Lydia’s first  appearance   was  against  a  nude  photo-­‐model.  She  lost.  But  defeat  offered  instruc:on:  her   hack   opponent’s  “self-­‐proclaimed  poetry”  made  Lydia  realize  quality  had  nothing   to  do  with   this   racket.   Today   we’re  beholden  to  the  no:on  that   marke:ng  solves  all  problems  —  including   ones  of  quality.  Poetry  slams   fit  right  in,   serving  as  literature’s   auxiliary   marke:ng  medium,   with  a   game   show  parody   format  that  best   serves  people  whose  a`tudes  masquerade  as  philosophies,  and  opinions  masquerade  as  ideas. In   1984,  Mark  Smith  modified  the  Slam  concept  to   its  present  format  at  the  Green  Mill  Lounge.  Chicago’s   intrepid   verse-­‐maven,   Bob  Holman,   would   later   carry  the  slam  virus  East,  to   NY’s  Nuyorican   Poet’s  Cafe,   where   it   inf(l)ected   en:re   genera:ons   of   poe:c   kine:cs   at   around   the   same   :me   the   crack   epidemic   emerged.  Meanwhile,  to  Lydia  slams  were   like  “a  thousand  canaries   engaged  in  one-­‐upmanship.”  Tomkiw   was  too   busy   anyway,   working   full:me   at   Columbia  College,   going   to   grad   school,   band   rehearsals  plus   managing  the  business  end. Their   early   singles   set   performance   standards:   clearly-­‐enunciated   poetry   way   forward   of   seduc:ve   backingtrax.   Lydia’s  :niest   preoccupa:ons  opened  up  immense  worlds   underneath,   like  fanciful  “what-­‐if”   sonograms  probing   the   incongrui:es  inherent  in  our  dominant   culture.   In  “Praxis”:  “An   unborn   baby   will   press  its  face  up  /   against  it’s   mother’s  womb,  thinking   it   a  window.   /  It  must  be  why  children  look   like  /   Distor:ons   of   their   parents.”  Her   obsessions  —   flesh,   mortality,   escape   —   became   palpable  reveries.   In   “LiTle   Dead   Bodies”   Lydia   theologically   pursued   the   body–soul   split   —   deciding   suicides   are   impolite   because   “there’s   something   le4   for   someone   else   to   clean   up.”   She   contemplates   her   own,   politer   departure:  “convenient,  leaving  no  mess,  as  if   vaporized  while  taking   a  shower,  as  if   I  moved  to  Antarc:ca,   leaving  no  forwarding  address.” In   the  late  ’80s  Tomkiw  performed  with  her  naugh:er  doppelgänger,  Lydia  Lunch,  at  Chicago’s   Club  Lower   Links   —   the   performance   was   called   “Lydia2.”   But   somehow,   they’d   reached   a   lull,   the   ini:al   high   evapora:ng   —   “then   nothing   nothing   nothing.”  Then,   just   as   despair   was   descending,   they   received   “a   miraculous   call   ouTa   nowhere”   from   the   German   label,   DOM,   and   then   three   days   later   from   the   MassachuseTs  label,  RRR,  and  Secret  was  born,  followed  by  Real  Numbers.   Trouser   Press   named   “True   Romance”   one   of   the  best  indie   singles   of   the   last   10   years;   a4er   editor   Ira   Robbins   called   with  the  news  they   danced   dervishly   around   their   apartment.  It   also  appeared   on  ROIR’s   Best  American  Underground  compila:on.   They  made  many  other  “Best-­‐of”  lists  —  including  the  Sun  Times   and  OpGons  —  many  profiles  and  radio  interviews  followed.  In  1987,  they  were  nominated  for  a  Grammy  in   the   new   “Spoken   Recordings”   category.   The   Trouser   Press   Record   Guide   went   so   far   as   to   wonder:   “Is   Algebra  Suicide  on  the  verge  of   finding   a  way  to  infiltrate  the  mainstream?”   They  were  feeling  the  queasy-­‐ ecsta:c  rumblings  of  something  about  to  explode.   A4er  a  CD-­‐release  party   for  Real  Numbers  where  Big  Black’s  bassist,  Dave  Riley,  jammed  with  them   on  stage   in   1988,   they   began   touring,   venturing   away   from   home,   stretching   their   repertoire   —   Cleveland,   PiTsburgh,  NY  and  points  east.  In  Greensboro,  NC,  they  “basically  played  for  the  mice  and  roaches”  at  this   Chinese  Restaurant/club  —  nobody  showed.  The  road’s  humility  schooling  had  begun. Undaunted,  they   “got  ambi:ous”  and  arranged  a  15-­‐city  European  tour,  in  1990.  They  designed  installa:ons   and   post-­‐hallucinogenic  painted  slides.  But  as  early  as  their  first  gig   in   Munich,  Lydia  began  sensing   that  all   was  not  right.  She,  for   instance,  thought  the  concert  went  spectacularly  while  Don  was  so  upset  for  missing   a  few  notes,  he  took  to  smashing  his  guitar  backstage.   They  played   Antwerp’s  suburbs,  Düsseldorf  and   Köln,  where  fans  sang   along,   and  Bordeaux,   where  stage-­‐ edge  fans  yelled,  “‘LEEdia,  we  love  yOO!’”  Glowing  reviews   and  feeling   ...   appreciated,  especially  because   “people  didn’t  even  always  understand   the  language   but   s:ll   they  loved   us.  This  does  plenty   to  alleviate   depression  when  you  realize  life’s  more’n  just  survival.”   In  Paris,   where  I  lived  at  the  :me,  they  played   the   recordstore-­‐cavern,  EPE,  Établissement   Phonographique   de   l’Est,   and  there  I   witnessed  their  efficiently   inspiring   show  firsthand.   White   costumes  converted   them   into  scrims  catching  the  abstract   paTerns,   disembodying  their  stage-­‐presence,  as  parts  of  them  melted  into   the  background  and  forced  the  audience  to  find  and  then  reassemble  them  over  and  over  on  stage.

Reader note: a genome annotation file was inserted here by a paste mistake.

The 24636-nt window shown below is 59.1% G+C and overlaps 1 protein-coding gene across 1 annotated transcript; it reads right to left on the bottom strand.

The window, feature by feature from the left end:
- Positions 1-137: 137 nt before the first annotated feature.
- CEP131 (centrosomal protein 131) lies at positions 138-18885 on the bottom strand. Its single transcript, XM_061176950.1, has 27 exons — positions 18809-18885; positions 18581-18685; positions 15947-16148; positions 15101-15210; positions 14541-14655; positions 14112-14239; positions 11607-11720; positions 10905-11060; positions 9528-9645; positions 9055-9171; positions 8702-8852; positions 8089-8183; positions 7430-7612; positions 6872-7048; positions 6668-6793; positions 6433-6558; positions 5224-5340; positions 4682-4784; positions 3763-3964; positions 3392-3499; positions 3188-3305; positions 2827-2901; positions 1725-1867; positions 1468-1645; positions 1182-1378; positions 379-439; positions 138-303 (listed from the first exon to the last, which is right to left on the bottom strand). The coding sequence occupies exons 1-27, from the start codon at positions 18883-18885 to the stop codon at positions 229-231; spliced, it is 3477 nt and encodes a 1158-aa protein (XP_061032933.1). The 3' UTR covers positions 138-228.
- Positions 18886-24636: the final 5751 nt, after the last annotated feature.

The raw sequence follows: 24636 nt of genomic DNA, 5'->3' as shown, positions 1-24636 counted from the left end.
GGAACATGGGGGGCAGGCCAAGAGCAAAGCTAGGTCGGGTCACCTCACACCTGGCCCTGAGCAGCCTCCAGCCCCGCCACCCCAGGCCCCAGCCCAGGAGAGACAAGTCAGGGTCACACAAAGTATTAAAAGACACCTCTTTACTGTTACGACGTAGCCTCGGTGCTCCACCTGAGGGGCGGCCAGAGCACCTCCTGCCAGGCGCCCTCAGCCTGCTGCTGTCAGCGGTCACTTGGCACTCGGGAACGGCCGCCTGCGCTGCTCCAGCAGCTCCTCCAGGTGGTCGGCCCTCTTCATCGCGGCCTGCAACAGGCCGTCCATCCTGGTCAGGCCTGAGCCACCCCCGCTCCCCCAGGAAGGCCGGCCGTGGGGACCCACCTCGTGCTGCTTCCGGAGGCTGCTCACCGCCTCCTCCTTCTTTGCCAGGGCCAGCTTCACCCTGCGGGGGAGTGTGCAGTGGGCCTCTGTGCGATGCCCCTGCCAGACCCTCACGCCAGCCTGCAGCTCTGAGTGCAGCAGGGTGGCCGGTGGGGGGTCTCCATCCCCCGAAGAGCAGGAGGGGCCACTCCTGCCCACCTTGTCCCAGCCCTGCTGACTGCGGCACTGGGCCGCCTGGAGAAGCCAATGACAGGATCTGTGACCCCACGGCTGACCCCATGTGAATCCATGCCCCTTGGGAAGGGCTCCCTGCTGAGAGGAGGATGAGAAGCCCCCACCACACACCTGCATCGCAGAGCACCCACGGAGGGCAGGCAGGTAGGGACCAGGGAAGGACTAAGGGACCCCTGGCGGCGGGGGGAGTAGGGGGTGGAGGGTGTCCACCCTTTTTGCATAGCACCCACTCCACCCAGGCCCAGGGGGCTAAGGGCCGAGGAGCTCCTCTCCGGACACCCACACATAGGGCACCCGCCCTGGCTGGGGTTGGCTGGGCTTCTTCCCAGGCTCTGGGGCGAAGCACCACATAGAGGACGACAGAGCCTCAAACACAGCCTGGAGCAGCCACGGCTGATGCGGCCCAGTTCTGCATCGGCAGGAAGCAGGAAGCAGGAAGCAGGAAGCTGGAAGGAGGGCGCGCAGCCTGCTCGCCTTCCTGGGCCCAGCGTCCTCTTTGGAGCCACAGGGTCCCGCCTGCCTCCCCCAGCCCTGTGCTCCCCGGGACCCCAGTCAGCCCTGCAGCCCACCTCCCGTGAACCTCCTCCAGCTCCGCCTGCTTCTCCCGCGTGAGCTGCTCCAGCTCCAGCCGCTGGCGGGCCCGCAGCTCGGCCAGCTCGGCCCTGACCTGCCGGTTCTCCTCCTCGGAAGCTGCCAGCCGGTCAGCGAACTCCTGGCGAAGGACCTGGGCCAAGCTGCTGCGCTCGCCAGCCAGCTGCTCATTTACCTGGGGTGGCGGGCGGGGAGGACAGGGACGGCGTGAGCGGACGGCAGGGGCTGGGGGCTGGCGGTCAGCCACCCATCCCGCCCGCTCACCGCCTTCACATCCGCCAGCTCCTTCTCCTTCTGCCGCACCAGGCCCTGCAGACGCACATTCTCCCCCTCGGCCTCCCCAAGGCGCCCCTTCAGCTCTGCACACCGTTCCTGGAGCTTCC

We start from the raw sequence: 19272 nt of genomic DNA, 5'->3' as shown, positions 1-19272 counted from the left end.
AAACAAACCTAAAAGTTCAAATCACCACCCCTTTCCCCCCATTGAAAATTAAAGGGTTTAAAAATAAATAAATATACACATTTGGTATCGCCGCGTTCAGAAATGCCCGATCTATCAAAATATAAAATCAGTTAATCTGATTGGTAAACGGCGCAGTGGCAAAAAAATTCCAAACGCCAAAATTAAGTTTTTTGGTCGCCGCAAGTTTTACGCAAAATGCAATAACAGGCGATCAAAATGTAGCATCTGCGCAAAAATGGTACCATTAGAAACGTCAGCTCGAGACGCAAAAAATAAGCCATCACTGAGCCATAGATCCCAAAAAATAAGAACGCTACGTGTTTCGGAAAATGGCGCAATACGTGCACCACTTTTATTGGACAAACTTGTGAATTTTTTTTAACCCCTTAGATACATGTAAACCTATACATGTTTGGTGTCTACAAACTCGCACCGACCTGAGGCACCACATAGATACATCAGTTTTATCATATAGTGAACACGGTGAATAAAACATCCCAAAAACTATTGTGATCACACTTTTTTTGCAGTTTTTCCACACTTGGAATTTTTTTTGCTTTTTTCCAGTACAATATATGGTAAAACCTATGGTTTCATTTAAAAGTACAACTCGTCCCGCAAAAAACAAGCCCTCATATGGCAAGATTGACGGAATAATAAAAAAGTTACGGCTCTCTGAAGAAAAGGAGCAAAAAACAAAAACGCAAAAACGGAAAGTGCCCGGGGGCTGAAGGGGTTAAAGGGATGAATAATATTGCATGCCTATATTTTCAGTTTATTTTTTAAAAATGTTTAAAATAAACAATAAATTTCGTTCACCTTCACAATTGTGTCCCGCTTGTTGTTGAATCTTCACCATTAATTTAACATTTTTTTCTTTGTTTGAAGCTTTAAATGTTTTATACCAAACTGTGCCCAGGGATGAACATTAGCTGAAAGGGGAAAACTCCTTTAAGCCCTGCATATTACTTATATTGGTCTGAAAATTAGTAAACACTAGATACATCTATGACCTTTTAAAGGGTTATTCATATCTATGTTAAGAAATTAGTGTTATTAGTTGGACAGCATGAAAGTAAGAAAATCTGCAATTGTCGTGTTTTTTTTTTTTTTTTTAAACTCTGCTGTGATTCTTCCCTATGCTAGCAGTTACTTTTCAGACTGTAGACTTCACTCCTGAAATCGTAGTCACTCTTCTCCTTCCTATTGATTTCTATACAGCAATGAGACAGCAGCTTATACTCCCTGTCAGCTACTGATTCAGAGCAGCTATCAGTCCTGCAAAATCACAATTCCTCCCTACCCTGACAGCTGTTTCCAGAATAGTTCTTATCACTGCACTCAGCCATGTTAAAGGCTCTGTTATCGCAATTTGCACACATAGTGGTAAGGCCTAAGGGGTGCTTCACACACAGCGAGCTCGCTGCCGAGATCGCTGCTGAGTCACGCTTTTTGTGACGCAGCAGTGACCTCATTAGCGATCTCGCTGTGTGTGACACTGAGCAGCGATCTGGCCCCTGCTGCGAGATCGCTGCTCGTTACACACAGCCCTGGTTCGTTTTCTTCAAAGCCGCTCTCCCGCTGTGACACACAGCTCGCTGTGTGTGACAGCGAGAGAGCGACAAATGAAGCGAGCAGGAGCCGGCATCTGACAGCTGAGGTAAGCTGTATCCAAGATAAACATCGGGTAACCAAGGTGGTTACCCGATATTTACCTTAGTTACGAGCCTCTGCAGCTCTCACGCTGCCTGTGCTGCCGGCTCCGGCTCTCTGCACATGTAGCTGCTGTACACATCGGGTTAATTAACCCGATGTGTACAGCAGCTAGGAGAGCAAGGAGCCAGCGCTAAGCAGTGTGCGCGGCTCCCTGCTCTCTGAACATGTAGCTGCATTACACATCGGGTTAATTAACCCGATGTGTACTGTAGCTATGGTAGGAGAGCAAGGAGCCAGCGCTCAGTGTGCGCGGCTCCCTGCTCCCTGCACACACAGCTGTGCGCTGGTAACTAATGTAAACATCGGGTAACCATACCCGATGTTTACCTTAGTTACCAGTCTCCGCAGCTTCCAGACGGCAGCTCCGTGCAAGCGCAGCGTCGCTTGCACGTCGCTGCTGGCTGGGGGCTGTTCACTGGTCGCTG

Back home,   in   1991,   the   beloved   ramshackle   Club   Lower   Links   was   going   bankrupt.   Lydia   and   several   partners  bought  it.  Lydia  did  bookings,  helped  organize  readings  and,  of  course,  Algebra  Suicide  performed   there.  They  were  si`ng  preTy  at  that  scene’s  epicenter.   By   the   :me  their   1991   European   tour   reached   Paris,  Tomkiw   was  mastering   the   performer’s   art   of   self-­‐ imposed  trances  “like   ge`ng  high  on  automa:c   pilot.”  She  thought  they   were  hi`ng  their   stride:   fun  and   success  merging.  “ They  were  working   vaca:ons.  In   Europe  they  put  you  up,  feed  you,  appreciate  you.”  But,   the   limelight   that   gloriously   jus:fies  living   also   contains   a  performer’s   undoing.   Their   11-­‐year   marriage   began   unraveling,   the   1992   tour   never   materialized   and   by   1993   they   divorced.   While   Don   became   a   university   sta:s:cs   professor,   Lydia,   who’d   put   so   much   into   this,   refused   to   believe   it   was   over.   She   persevered,   sold   her   share  of   Lower   Links  to   avoid   losing   even   more  money,   and  when  Tongue   TwisGng   appeared,  Algebra  Suicide  toured  again  —  a  painful  experience. Summer  1993:  she  doggedly   began  recording  material  with  other   producers  she  respected,  like  Edward  Ka-­‐ Spel  &  the  Legendary  Pink  Dots.  Incorporated,  the  collec:on  of  post-­‐Hedeker  produced  poems,   is  her  swan   song  cum  escape  from  Don’s  signature  sound.  But  it   s:ll  sounds  like  Algebra  Suicide;  Lydia’s  smart  poetry   lunging  out  of  rich  atmospherics  like  a  bee  emerging  from  a  flower,  full  of  nectar.   Incorporated  however,  fell  on  deaf   ears.  In   1994  she  fled  ghost-­‐ridden  Chicago  for   NY  where  she  dealt  with   self-­‐doubt,  anonymity,   survival.  She  couldn’t  sleep,  couldn’t  stop  the  thinking  with  drinking,  couldn’t  absorb   NY’s   insistent  distrac:ons.   She  was  “scrambling   for   any  job   to   pay   the  bills,”   going   from  temp   agency   to   endless  interviews  and  typing  tests.  She   was  either  overqualified  or   not  sprightly  enough   for   office   jobs.  “I   had  recurring  stomach  viruses  and  horrible  headaches  —  I  think  it  was  psychosoma:c.”   Other   tragedies   followed:   a   dog   aTacked   her   in   her   East   Village  apartment   hallway,   requiring   some  70   s:tches.  Then,  one  night   she   heard  rustling,  turned   on   a  light,  and   there  she  was,  face-­‐to-­‐face  with   a  rat.   She  eventually  stalked  and  killed  it  with  a  hammer  to  the  head  in  her  bathtub.   She  seemed   to   stop   wri:ng   but  never  stopped  telling  people  she  was.  She’s  survived  this  slump   and  is  again   “wri:ng  like  mad  but  I’m  scared.  Wri:ng  makes  me  feel  worthwhile  ...  If  I  was  told   I  could  never  write  again,   I’d  be  a   shell  of   a  person.  I  can’t  understand   why   brilliant   people  I  embraced   don’t  write  anymore  ...  but   then  again,  I  sort  of  know  why.” She’s  working   on  a  novel.  “Ugly  Kids   is  about  4  friends  who  grew  up  in  dysfunc:onal  families  and  eventually   made  something  of   themselves.  They  cover  up  their  insecuri:es  with   obsessions.  One’s  enslaved  to   drink,   another   sex,   another   shopping   and   another   success.”   Her   novel   promises   to   illuminate   the   muddled   complexi:es  of   the   contemporary  heart.  I’m  wai:ng  for  the  completed  manuscript  in   the  mail.  I’m  certain   it’ll  contain  her  many  “worlds  that  worry  god.”

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Lydia Tomkiw: Royalty in Exile  

Article originally published in FRINGECORE 9 in 2000

Lydia Tomkiw: Royalty in Exile  

Article originally published in FRINGECORE 9 in 2000